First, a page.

Prevention:

Mosquito bites

Protection against mosquito bites is a key measure to prevent Zika virus infection. This can be done by wearing clothes (preferably light-coloured) that cover as much of the body as possible; using physical barriers such as window screens or closing doors and windows; sleeping under mosquito nets; and using insect repellent containing DEET, IR3535 or icaridin according to the product label instructions. Special attention and help should be given to those who may not be able to protect themselves adequately, such as young children, the sick or elderly. Travellers and those living in affected areas should take the basic precautions described above to protect themselves from mosquito bites.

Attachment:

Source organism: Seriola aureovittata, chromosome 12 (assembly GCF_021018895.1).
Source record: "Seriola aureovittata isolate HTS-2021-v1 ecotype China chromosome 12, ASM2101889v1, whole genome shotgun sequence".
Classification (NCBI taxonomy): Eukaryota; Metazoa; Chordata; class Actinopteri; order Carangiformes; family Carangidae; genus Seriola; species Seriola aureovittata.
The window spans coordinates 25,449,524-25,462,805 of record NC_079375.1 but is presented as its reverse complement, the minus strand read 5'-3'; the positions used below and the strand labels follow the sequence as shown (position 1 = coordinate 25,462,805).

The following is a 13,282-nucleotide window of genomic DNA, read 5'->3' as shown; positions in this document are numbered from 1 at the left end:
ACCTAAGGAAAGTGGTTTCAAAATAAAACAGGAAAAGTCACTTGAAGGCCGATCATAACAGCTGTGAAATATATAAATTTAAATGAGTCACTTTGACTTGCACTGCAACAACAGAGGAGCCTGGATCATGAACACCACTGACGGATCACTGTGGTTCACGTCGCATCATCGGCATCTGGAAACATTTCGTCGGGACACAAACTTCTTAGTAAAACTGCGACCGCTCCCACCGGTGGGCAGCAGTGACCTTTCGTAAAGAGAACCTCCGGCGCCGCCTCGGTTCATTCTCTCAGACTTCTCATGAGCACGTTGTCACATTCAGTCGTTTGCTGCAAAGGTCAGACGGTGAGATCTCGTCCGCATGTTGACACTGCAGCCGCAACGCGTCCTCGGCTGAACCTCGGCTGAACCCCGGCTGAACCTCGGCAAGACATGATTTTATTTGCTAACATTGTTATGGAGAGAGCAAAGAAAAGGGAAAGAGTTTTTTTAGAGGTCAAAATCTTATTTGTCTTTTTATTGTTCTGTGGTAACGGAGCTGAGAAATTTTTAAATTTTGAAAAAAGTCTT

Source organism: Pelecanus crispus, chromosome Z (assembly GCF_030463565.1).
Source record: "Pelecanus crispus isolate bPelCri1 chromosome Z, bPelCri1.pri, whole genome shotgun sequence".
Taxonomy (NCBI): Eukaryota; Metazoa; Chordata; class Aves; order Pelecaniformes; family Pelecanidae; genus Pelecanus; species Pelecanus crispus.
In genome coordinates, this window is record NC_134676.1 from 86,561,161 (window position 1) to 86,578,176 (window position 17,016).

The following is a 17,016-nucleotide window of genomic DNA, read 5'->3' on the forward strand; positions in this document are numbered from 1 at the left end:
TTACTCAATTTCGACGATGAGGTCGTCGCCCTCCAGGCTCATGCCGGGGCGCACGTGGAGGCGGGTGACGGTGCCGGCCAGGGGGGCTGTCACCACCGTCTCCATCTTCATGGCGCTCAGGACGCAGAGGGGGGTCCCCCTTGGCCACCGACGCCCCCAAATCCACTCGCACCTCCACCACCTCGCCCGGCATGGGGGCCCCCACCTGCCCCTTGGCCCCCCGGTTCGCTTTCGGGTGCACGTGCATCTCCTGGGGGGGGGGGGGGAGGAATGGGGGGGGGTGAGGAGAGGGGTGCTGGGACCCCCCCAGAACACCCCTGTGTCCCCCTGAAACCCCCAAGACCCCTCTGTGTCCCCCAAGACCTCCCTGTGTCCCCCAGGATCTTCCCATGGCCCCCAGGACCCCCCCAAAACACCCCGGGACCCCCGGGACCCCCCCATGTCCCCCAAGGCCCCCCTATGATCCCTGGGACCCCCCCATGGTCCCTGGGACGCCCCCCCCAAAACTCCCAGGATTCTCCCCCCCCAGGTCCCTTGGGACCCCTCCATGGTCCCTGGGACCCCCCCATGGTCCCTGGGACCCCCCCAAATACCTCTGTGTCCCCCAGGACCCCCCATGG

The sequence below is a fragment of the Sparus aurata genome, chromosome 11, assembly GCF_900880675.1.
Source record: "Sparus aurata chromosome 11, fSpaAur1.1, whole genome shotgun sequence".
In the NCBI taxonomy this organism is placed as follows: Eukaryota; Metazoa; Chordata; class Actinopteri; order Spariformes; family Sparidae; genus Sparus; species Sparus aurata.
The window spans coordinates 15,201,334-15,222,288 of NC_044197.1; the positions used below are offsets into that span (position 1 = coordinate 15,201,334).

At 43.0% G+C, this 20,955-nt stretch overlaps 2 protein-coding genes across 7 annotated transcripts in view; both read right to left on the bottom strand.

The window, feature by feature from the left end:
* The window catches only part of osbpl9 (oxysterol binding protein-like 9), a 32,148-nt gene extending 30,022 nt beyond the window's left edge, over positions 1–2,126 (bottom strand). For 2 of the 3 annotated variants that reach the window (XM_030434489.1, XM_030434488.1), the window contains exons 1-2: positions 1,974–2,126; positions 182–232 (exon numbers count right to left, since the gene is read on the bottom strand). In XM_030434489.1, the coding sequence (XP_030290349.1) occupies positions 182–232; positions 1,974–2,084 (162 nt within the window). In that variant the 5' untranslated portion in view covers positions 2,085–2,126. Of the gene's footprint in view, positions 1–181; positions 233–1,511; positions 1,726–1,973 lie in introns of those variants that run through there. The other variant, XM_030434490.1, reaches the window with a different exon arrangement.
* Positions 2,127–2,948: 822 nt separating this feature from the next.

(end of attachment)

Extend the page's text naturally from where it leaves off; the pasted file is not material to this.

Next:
It is important to cover, empty or clean potential mosquito breeding sites in and around houses such as buckets, drums, pots, gutters, and used tyres. Communities should support local government efforts to reduce mosquitoes in their locality. Health authorities may also advise that spraying of insecticides be carried out.

 

Sexual transmission